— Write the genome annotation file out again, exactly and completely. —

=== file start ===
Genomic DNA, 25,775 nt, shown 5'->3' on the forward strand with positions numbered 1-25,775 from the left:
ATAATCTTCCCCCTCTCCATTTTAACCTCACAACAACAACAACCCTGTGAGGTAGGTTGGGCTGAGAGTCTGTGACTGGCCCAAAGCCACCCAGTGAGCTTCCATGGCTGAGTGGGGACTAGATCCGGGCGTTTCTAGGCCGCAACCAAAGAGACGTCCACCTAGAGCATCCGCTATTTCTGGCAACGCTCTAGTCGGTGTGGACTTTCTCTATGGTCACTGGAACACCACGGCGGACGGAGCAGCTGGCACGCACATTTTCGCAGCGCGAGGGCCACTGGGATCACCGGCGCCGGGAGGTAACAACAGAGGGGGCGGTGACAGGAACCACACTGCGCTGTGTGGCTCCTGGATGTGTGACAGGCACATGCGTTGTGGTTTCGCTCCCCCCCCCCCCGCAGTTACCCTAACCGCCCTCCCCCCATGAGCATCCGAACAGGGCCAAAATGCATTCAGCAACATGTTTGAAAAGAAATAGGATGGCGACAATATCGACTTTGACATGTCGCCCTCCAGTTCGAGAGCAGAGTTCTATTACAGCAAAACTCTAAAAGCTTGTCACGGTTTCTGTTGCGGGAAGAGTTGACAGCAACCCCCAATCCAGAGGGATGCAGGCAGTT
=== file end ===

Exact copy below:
Genomic DNA, 25,775 nt, shown 5'->3' on the forward strand with positions numbered 1-25,775 from the left:
ATAATCTTCCCCCTCTCCATTTTAACCTCACAACAACAACAACCCTGTGAGGTAGGTTGGGCTGAGAGTCTGTGACTGGCCCAAAGCCACCCAGTGAGCTTCCATGGCTGAGTGGGGACTAGATCCGGGCGTTTCTAGGCCGCAACCAAAGAGACGTCCACCTAGAGCATCCGCTATTTCTGGCAACGCTCTAGTCGGTGTGGACTTTCTCTATGGTCACTGGAACACCACGGCGGACGGAGCAGCTGGCACGCACATTTTCGCAGCGCGAGGGCCACTGGGATCACCGGCGCCGGGAGGTAACAACAGAGGGGGCGGTGACAGGAACCACACTGCGCTGTGTGGCTCCTGGATGTGTGACAGGCACATGCGTTGTGGTTTCGCTCCCCCCCCCCCCGCAGTTACCCTAACCGCCCTCCCCCCATGAGCATCCGAACAGGGCCAAAATGCATTCAGCAACATGTTTGAAAAGAAATAGGATGGCGACAATATCGACTTTGACATGTCGCCCTCCAGTTCGAGAGCAGAGTTCTATTACAGCAAAACTCTAAAAGCTTGTCACGGTTTCTGTTGCGGGAAGAGTTGACAGCAACCCCCAATCCAGAGGGATGCAGGCAGTT